An ordinary injection molding method as well as a gas injection molding method and an injection press molding method may be employed as the injection molding method. A cylinder temperature for the injection molding should be not lower than the melting point (Tm) or the fluidization starting temperature of the resin composition, preferably in a range between the melting point (Tm) or the fluidization starting temperature plus 5° C. and the melting point (Tm) or the fluidization starting temperature plus 100° C., more preferably in a range between the melting point (Tm) or the fluidization starting temperature plus 5° C. and the melting point (Tm) or the fluidization starting temperature plus 50° C. If the molding temperature is too low, short molding will occur to result in unstable molding, and overload is liable to occur. On the other hand, if the molding temperature is too high, the biodegradable polyester resin will be decomposed and, therefore, the resulting molded product will have a reduced strength or be colored. The temperature of a mold is selected from the following temperatures according to an intended purpose: (i) a temperature not higher than the glass transition temperature Tg of the resin composition; and (ii), a temperature in a range of Tc±20° C., preferably in a range of Tc±10° C. (wherein Tc is the crystallization temperature of the resin composition as mentioned above) if the resin composition is crystallized in the mold to impart the heat resistance. Where the mold temperature is set within a range of Tc±20° C., the molding is very advantageously carried out, because the resin is crystallized within the injection molding cycle for improvement of the heat resistance. Alternatively, a heat treatment may be performed after the resin composition is molded in a low-temperature mold kept at a temperature not higher than Tg. The crystallization rate of the inventive resin composition is very high, so that the time required for the heat treatment is relatively short. The temperature for the heat treatment is preferably within a range of Tc±20° C. This crystallization principle is applied to molding methods other than the injection molding method.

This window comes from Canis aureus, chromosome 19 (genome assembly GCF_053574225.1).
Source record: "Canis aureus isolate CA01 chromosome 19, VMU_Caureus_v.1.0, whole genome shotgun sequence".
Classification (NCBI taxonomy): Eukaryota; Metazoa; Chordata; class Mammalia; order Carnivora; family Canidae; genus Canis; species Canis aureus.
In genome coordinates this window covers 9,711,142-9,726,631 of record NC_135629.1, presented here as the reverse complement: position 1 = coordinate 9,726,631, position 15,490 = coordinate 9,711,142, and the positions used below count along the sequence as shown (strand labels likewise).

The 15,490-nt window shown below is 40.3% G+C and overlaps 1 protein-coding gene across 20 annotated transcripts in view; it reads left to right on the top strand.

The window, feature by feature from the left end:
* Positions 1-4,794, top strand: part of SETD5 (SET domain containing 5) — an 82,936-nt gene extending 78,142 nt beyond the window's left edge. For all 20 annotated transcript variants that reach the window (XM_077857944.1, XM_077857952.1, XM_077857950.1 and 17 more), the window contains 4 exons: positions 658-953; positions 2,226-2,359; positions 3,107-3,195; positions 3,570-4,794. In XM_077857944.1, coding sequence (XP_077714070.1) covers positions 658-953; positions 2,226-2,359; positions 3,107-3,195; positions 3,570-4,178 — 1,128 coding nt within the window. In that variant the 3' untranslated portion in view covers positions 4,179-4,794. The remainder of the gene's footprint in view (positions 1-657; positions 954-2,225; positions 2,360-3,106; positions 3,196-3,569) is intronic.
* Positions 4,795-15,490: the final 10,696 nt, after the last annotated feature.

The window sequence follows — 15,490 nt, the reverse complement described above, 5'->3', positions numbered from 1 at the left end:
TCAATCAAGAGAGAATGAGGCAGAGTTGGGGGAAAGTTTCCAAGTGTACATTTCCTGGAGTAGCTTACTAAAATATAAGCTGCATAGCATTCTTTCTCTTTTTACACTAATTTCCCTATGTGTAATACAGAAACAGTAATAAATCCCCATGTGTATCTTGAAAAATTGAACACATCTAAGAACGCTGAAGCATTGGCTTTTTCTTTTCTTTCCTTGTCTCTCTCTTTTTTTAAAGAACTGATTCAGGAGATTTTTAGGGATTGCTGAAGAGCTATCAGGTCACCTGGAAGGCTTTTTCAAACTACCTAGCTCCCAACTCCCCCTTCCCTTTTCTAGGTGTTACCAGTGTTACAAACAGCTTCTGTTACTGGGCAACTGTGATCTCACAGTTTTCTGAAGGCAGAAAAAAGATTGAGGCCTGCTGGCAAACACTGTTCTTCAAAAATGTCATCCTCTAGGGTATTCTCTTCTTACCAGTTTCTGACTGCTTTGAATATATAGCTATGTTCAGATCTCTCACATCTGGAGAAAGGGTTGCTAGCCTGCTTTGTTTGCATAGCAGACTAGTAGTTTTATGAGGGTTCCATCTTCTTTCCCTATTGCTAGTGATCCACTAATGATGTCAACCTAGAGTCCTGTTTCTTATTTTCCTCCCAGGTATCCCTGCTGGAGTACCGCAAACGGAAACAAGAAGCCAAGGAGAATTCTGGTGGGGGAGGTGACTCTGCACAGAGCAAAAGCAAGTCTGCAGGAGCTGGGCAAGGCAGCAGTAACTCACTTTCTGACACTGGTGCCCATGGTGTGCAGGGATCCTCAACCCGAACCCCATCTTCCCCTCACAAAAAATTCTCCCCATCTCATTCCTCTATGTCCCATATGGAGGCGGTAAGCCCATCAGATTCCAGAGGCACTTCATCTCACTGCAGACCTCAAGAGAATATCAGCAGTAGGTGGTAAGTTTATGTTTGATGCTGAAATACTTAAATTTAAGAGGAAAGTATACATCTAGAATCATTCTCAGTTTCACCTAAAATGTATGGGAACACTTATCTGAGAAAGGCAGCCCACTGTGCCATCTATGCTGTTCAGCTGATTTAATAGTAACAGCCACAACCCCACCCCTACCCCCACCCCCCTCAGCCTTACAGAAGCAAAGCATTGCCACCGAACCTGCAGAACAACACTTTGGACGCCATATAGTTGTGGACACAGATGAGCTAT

Examples of the blow molding method include a direct blowing method in which a product is molded directly from material chips, an injection blow molding method in which a preform (bottomed parison) prepared by injection molding is blow-molded, and a draw blow molding method. Further, a hot parison method in which a preform is blow-molded immediately after preparation of the preform, or a cold parison method in which a preform is once cooled and taken out and then reheated to be blow-molded may be employed. In the blow molding method, the temperature of a mold for the blowing molding is properly selected, so that the resin can be crystallized within the molding cycle for improvement of the heat resistance. Further, a heat treatment following the molding in a low-temperature mold kept at a temperature not higher than Tg improves the heat resistance.

A T-die method or a round die method may be employed for the extrusion method. A temperature for the extrusion should be not lower than the melting point (Tm) or the fluidization starting temperature of the resin composition, preferably in a range between the melting point (Tm) or the fluidization starting temperature plus 5° C. and the melting point (Tm) or the fluidization starting temperature plus 100° C., more preferably in a range between the melting point (Tm) or the fluidization starting temperature plus 5° C. and the melting point (Tm) or the fluidization starting temperature plus 50° C. If the extrusion temperature is too low, unstable extrusion will result, and overload is liable to occur. On the other hand, if the extrusion temperature is too high, the biodegradable resin composition will be decomposed and, therefore, the product produced by the extrusion is liable to have a reduced strength or be colored. Sheets, pipes and the like are produced by the extrusion method.